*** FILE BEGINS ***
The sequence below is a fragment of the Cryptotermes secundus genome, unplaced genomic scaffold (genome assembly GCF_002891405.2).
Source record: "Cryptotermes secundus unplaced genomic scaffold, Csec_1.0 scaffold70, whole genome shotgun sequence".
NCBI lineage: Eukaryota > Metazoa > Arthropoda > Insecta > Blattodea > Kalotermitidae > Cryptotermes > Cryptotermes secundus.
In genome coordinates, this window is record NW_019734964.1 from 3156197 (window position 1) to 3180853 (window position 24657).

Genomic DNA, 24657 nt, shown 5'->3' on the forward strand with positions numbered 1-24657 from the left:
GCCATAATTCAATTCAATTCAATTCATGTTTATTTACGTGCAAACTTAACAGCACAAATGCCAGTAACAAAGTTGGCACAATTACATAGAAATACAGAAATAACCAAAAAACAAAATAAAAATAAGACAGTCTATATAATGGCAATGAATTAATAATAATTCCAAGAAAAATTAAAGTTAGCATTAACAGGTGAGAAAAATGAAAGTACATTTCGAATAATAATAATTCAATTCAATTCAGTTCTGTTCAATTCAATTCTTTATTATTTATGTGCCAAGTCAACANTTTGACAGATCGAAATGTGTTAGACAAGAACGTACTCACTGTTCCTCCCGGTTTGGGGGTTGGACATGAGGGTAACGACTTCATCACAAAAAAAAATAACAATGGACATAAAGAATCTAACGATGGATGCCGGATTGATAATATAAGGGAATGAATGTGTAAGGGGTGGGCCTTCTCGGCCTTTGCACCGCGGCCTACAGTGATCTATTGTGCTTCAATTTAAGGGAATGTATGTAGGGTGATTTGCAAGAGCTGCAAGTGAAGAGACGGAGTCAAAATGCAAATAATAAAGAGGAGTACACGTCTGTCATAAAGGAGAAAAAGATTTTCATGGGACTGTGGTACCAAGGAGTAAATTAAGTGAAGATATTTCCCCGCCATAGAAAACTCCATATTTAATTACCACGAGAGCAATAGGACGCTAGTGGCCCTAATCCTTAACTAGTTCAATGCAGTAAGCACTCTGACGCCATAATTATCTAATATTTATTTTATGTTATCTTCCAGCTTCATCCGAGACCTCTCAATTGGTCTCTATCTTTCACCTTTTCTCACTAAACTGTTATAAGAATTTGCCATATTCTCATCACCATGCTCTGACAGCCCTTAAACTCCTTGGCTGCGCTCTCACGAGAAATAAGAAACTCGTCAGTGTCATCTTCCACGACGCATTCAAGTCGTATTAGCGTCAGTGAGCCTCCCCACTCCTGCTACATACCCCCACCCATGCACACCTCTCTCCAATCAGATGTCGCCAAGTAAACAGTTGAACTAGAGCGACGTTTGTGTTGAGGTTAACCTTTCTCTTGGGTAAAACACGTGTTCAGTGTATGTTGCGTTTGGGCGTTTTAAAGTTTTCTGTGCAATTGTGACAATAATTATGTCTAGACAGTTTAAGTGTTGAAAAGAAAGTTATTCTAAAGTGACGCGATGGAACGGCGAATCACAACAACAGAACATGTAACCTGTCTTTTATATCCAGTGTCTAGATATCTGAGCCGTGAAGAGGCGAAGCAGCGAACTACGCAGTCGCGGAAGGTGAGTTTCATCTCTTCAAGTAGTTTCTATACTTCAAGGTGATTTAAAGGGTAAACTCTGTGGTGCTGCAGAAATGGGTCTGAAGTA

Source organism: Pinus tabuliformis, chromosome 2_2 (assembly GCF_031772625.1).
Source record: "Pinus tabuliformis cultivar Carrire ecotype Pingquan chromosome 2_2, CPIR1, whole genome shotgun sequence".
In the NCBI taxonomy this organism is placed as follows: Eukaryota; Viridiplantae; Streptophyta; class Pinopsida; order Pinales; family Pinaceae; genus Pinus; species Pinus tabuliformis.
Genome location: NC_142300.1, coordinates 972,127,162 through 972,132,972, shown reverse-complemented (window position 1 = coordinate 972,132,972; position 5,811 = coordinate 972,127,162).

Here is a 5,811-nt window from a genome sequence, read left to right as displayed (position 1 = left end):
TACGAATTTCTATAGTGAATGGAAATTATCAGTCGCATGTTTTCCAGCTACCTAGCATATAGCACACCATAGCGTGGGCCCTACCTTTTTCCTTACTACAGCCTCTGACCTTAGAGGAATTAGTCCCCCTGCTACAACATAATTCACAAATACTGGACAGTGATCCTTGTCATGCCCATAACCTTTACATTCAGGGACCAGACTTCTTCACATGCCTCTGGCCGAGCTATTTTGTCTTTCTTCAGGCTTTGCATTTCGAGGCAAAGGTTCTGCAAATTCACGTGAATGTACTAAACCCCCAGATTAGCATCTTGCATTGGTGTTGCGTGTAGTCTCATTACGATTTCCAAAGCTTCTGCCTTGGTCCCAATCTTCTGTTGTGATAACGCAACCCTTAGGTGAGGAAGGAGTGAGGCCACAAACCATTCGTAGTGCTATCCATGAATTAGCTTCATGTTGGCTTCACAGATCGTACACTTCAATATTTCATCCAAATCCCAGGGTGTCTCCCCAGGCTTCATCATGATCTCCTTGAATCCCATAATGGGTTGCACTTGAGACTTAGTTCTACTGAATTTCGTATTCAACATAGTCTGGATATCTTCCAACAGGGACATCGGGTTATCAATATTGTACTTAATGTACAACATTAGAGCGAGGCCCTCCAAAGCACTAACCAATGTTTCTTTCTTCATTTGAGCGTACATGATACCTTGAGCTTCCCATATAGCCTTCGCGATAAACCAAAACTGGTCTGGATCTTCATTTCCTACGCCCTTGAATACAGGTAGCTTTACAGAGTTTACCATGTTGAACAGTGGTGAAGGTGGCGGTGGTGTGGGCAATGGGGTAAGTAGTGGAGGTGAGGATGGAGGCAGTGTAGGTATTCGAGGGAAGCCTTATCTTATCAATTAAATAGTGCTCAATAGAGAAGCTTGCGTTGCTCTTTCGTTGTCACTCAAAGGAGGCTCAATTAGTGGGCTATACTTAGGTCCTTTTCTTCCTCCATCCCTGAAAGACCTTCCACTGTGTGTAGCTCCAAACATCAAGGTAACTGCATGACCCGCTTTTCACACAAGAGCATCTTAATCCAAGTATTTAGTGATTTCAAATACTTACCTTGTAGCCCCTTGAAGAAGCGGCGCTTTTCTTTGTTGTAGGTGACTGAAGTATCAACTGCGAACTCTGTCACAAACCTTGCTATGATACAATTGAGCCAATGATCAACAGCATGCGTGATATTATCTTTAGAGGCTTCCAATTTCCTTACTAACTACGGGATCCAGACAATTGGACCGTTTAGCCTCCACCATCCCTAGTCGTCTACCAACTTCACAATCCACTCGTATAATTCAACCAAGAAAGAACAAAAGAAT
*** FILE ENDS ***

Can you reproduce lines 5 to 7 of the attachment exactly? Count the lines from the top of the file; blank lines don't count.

Genomic DNA, 24657 nt, shown 5'->3' on the forward strand with positions numbered 1-24657 from the left:
GCCATAATTCAATTCAATTCAATTCATGTTTATTTACGTGCAAACTTAACAGCACAAATGCCAGTAACAAAGTTGGCACAATTACATAGAAATACAGAAATAACCAAAAAACAAAATAAAAATAAGACAGTCTATATAATGGCAATGAATTAATAATAATTCCAAGAAAAATTAAAGTTAGCATTAACAGGTGAGAAAAATGAAAGTACATTTCGAATAATAATAATTCAATTCAATTCAGTTCTGTTCAATTCAATTCTTTATTATTTATGTGCCAAGTCAACANTTTGACAGATCGAAATGTGTTAGACAAGAACGTACTCACTGTTCCTCCCGGTTTGGGGGTTGGACATGAGGGTAACGACTTCATCACAAAAAAAAATAACAATGGACATAAAGAATCTAACGATGGATGCCGGATTGATAATATAAGGGAATGAATGTGTAAGGGGTGGGCCTTCTCGGCCTTTGCACCGCGGCCTACAGTGATCTATTGTGCTTCAATTTAAGGGAATGTATGTAGGGTGATTTGCAAGAGCTGCAAGTGAAGAGACGGAGTCAAAATGCAAATAATAAAGAGGAGTACACGTCTGTCATAAAGGAGAAAAAGATTTTCATGGGACTGTGGTACCAAGGAGTAAATTAAGTGAAGATATTTCCCCGCCATAGAAAACTCCATATTTAATTACCACGAGAGCAATAGGACGCTAGTGGCCCTAATCCTTAACTAGTTCAATGCAGTAAGCACTCTGACGCCATAATTATCTAATATTTATTTTATGTTATCTTCCAGCTTCATCCGAGACCTCTCAATTGGTCTCTATCTTTCACCTTTTCTCACTAAACTGTTATAAGAATTTGCCATATTCTCATCACCATGCTCTGACAGCCCTTAAACTCCTTGGCTGCGCTCTCACGAGAAATAAGAAACTCGTCAGTGTCATCTTCCACGACGCATTCAAGTCGTATTAGCGTCAGTGAGCCTCCCCACTCCTGCTACATACCCCCACCCATGCACACCTCTCTCCAATCAGATGTCGCCAAGTAAACAGTTGAACTAGAGCGACGTTTGTGTTGAGGTTAACCTTTCTCTTGGGTAAAACACGTGTTCAGTGTATGTTGCGTTTGGGCGTTTTAAAGTTTTCTGTGCAATTGTGACAATAATTATGTCTAGACAGTTTAAGTGTTGAAAAGAAAGTTATTCTAAAGTGACGCGATGGAACGGCGAATCACAACAACAGAACATGTAACCTGTCTTTTATATCCAGTGTCTAGATATCTGAGCCGTGAAGAGGCGAAGCAGCGAACTACGCAGTCGCGGAAGGTGAGTTTCATCTCTTCAAGTAGTTTCTATACTTCAAGGTGATTTAAAGGGTAAACTCTGTGGTGCTGCAGAAATGGGTCTGAAGTA

Source organism: Pinus tabuliformis, chromosome 2_2 (assembly GCF_031772625.1).